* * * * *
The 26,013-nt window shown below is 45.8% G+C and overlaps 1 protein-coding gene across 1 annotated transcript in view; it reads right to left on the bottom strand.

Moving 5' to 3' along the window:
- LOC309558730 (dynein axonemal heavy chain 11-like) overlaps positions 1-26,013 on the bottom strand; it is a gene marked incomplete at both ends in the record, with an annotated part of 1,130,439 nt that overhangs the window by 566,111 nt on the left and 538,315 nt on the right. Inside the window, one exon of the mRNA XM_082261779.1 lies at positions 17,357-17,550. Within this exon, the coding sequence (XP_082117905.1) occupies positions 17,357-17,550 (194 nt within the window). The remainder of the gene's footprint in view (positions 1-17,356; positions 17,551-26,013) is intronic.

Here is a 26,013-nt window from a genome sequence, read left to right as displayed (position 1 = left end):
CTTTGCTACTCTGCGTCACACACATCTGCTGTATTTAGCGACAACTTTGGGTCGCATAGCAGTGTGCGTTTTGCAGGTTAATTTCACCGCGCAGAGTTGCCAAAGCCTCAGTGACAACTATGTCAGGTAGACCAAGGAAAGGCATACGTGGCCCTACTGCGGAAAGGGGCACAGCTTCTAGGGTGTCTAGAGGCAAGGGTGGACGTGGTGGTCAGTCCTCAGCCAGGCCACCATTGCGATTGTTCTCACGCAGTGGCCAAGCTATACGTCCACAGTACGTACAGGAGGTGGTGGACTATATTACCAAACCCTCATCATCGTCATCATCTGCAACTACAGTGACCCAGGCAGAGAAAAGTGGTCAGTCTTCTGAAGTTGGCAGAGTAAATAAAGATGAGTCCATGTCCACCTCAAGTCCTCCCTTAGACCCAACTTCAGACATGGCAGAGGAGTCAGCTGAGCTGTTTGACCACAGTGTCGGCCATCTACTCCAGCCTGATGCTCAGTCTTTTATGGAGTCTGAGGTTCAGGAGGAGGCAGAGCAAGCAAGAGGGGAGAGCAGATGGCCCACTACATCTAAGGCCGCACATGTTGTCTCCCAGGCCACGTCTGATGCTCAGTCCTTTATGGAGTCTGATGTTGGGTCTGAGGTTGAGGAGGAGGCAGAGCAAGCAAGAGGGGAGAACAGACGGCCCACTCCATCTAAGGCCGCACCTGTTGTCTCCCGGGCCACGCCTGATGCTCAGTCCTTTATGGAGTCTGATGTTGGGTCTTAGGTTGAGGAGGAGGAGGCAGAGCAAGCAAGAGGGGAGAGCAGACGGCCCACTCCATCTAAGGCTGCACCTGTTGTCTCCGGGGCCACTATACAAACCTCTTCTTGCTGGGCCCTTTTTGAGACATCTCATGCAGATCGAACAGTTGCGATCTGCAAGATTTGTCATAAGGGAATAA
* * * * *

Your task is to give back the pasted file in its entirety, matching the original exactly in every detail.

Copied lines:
The 26,013-nt window shown below is 45.8% G+C and overlaps 1 protein-coding gene across 1 annotated transcript in view; it reads right to left on the bottom strand.

Moving 5' to 3' along the window:
- LOC309558730 (dynein axonemal heavy chain 11-like) overlaps positions 1-26,013 on the bottom strand; it is a gene marked incomplete at both ends in the record, with an annotated part of 1,130,439 nt that overhangs the window by 566,111 nt on the left and 538,315 nt on the right. Inside the window, one exon of the mRNA XM_082261779.1 lies at positions 17,357-17,550. Within this exon, the coding sequence (XP_082117905.1) occupies positions 17,357-17,550 (194 nt within the window). The remainder of the gene's footprint in view (positions 1-17,356; positions 17,551-26,013) is intronic.

Here is a 26,013-nt window from a genome sequence, read left to right as displayed (position 1 = left end):
CTTTGCTACTCTGCGTCACACACATCTGCTGTATTTAGCGACAACTTTGGGTCGCATAGCAGTGTGCGTTTTGCAGGTTAATTTCACCGCGCAGAGTTGCCAAAGCCTCAGTGACAACTATGTCAGGTAGACCAAGGAAAGGCATACGTGGCCCTACTGCGGAAAGGGGCACAGCTTCTAGGGTGTCTAGAGGCAAGGGTGGACGTGGTGGTCAGTCCTCAGCCAGGCCACCATTGCGATTGTTCTCACGCAGTGGCCAAGCTATACGTCCACAGTACGTACAGGAGGTGGTGGACTATATTACCAAACCCTCATCATCGTCATCATCTGCAACTACAGTGACCCAGGCAGAGAAAAGTGGTCAGTCTTCTGAAGTTGGCAGAGTAAATAAAGATGAGTCCATGTCCACCTCAAGTCCTCCCTTAGACCCAACTTCAGACATGGCAGAGGAGTCAGCTGAGCTGTTTGACCACAGTGTCGGCCATCTACTCCAGCCTGATGCTCAGTCTTTTATGGAGTCTGAGGTTCAGGAGGAGGCAGAGCAAGCAAGAGGGGAGAGCAGATGGCCCACTACATCTAAGGCCGCACATGTTGTCTCCCAGGCCACGTCTGATGCTCAGTCCTTTATGGAGTCTGATGTTGGGTCTGAGGTTGAGGAGGAGGCAGAGCAAGCAAGAGGGGAGAACAGACGGCCCACTCCATCTAAGGCCGCACCTGTTGTCTCCCGGGCCACGCCTGATGCTCAGTCCTTTATGGAGTCTGATGTTGGGTCTTAGGTTGAGGAGGAGGAGGCAGAGCAAGCAAGAGGGGAGAGCAGACGGCCCACTCCATCTAAGGCTGCACCTGTTGTCTCCGGGGCCACTATACAAACCTCTTCTTGCTGGGCCCTTTTTGAGACATCTCATGCAGATCGAACAGTTGCGATCTGCAAGATTTGTCATAAGGGAATAA